On average I read a book every two weeks. For me, that’s a lot and by no means something I began doing overnight. I used to read books here and there, maybe reading one every other month. Then I started reading one a month, and now roughly one every two weeks. It’s become a way to relax, to continue educating myself, and something I truly enjoy.
That said, I find reading is only as valuable as it is applied. For reading to take hold it’s critical to comprehend, remember, and apply any lessons learned. This, more so than the reading, has become my biggest challenge. I believe I have a good solution though.
Step 1: Read with a Highlighter
Every book I read, I read with a highlighter in hand. I highlight what I find important, interesting, or worth remembering. I’m not afraid to mark a book up and have found that owning a physical copy of a book, not an ebook, works best for these purposes.
Step 2: Reread What’s Highlighted
Once I’ve finished a book I put it down for a day and “sleep on it.” It takes a good day for the ideas and totality of the book to set in. Then I pick it back up and reread everything I highlighted to reinforce the the lessons and core concepts. Depending on the length of the book and how much I liked it rereading all the highlights can take an hour or so.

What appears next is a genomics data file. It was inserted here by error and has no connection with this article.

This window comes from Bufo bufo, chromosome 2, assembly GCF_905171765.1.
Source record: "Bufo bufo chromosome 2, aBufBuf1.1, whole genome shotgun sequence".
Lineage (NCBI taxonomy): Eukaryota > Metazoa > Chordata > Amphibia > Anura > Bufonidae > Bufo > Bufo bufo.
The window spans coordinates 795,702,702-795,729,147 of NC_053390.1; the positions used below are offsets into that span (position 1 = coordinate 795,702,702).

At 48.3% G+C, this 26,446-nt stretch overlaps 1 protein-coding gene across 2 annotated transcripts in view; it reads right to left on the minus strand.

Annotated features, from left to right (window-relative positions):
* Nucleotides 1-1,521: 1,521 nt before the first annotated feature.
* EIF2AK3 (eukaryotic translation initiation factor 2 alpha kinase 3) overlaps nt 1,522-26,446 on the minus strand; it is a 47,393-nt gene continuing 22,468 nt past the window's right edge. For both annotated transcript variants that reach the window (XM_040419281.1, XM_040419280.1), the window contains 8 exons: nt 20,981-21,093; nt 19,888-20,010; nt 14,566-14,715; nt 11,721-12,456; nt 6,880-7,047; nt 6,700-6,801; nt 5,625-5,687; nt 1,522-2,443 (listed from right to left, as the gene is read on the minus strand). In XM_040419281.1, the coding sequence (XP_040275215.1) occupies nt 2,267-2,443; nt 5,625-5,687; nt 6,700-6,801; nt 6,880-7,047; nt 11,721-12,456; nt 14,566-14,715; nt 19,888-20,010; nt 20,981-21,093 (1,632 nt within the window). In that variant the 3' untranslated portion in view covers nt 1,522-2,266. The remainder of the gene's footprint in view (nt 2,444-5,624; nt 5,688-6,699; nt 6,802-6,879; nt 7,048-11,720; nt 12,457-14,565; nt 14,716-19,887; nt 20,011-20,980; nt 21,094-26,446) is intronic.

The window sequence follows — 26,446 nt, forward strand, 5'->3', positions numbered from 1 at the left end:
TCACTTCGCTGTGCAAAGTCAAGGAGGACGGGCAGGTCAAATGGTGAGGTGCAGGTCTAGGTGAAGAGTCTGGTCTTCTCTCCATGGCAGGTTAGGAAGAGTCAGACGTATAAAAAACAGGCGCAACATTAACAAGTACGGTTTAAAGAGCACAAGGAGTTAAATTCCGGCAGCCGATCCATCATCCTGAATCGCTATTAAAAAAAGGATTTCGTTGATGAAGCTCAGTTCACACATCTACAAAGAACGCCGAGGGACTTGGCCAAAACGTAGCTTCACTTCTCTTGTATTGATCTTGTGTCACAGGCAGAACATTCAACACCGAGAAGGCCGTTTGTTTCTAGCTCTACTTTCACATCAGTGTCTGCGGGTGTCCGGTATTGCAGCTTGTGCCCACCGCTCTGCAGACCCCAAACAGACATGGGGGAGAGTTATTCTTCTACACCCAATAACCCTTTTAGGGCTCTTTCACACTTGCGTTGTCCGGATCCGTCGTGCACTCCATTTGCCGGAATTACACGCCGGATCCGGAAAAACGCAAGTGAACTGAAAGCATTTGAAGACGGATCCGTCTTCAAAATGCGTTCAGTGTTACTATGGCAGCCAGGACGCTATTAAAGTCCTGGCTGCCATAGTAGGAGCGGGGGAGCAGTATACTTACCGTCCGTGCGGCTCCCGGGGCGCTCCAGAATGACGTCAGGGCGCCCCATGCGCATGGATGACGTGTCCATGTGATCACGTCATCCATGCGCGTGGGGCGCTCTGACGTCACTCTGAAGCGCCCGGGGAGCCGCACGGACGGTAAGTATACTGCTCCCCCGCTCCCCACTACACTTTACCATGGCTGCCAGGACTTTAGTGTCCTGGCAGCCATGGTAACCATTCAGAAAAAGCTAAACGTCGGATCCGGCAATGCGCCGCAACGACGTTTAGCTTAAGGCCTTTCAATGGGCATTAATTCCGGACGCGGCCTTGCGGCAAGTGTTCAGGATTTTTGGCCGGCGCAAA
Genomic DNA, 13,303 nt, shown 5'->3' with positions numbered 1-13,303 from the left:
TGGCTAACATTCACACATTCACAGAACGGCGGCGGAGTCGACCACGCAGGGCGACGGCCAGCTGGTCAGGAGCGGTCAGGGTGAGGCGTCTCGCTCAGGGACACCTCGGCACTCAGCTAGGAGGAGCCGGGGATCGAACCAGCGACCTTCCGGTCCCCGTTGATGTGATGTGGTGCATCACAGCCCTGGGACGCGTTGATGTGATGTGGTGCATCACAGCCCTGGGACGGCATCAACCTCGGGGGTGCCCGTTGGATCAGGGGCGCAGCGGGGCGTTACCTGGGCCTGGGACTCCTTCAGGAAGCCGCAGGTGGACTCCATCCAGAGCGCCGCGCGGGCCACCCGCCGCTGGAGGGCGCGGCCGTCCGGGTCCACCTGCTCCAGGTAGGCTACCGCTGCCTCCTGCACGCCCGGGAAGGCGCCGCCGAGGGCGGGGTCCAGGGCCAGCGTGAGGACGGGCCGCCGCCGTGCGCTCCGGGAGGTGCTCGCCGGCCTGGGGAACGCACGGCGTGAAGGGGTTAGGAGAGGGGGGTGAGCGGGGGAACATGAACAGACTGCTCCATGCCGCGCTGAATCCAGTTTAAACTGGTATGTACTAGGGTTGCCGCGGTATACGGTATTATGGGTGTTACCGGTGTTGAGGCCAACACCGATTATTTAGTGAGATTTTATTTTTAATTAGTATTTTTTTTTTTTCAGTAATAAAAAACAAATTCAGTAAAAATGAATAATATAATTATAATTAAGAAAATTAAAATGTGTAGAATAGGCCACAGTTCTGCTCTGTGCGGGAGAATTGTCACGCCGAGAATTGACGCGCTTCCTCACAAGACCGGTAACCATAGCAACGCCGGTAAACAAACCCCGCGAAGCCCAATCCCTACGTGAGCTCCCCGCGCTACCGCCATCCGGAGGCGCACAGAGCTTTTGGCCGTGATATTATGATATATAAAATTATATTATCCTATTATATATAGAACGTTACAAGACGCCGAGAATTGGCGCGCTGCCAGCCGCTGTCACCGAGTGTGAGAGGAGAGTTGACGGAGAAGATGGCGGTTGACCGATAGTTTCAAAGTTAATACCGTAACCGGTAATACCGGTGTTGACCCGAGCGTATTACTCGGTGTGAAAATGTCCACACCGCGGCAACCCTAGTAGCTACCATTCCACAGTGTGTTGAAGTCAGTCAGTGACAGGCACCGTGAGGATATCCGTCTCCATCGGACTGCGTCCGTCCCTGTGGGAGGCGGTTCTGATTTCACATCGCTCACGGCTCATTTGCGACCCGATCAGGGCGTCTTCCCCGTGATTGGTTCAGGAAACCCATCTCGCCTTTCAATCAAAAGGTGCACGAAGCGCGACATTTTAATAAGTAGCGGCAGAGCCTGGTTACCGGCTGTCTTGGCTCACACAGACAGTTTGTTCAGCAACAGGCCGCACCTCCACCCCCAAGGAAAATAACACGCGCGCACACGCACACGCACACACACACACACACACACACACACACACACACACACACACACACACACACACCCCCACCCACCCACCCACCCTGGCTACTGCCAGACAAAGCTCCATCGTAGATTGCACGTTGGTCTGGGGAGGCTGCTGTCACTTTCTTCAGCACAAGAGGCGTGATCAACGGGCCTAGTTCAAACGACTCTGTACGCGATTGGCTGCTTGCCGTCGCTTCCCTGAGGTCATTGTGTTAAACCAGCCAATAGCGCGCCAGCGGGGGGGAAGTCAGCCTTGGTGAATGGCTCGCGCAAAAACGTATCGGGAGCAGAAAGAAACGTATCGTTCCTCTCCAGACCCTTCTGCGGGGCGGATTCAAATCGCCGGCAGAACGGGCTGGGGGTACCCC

Step 3: Email Myself the Highlights that Resonate Most
After rereading all of the highlights, what highlights resonate with me most I draft in an email to myself. These highlights often included charts, graphs, or visuals from the book. Perhaps even photos of pages from the book. Then using a service like Boomerang or an email client with a “send later” feature like Nylas N1, I schedule the email to be sent to myself at a later, random date.
Step 4: Read & Reschedule the Email
When the day comes, getting the email jogs my memory of the book. It makes sure what I learned from the book I’m still applying. More times than not these emails arrive right as the memory of the book begins to fade, along with my instinct to put it into action. Perfect timing! Then I reschedule the email to be sent to myself again at a later random, date.
Step 5: Repeat
After reading a few books and following this process I continually get random emails reminding me what I’ve read and what I should keep top of mind. It’s largely a low friction technique that keeps on giving. Now, I look forward to these emails and continually improving on what I already know.
If you’re curious as to some of my favorite books and those I keep handy, check out my bookcase.
Originally published at shayhowe.com.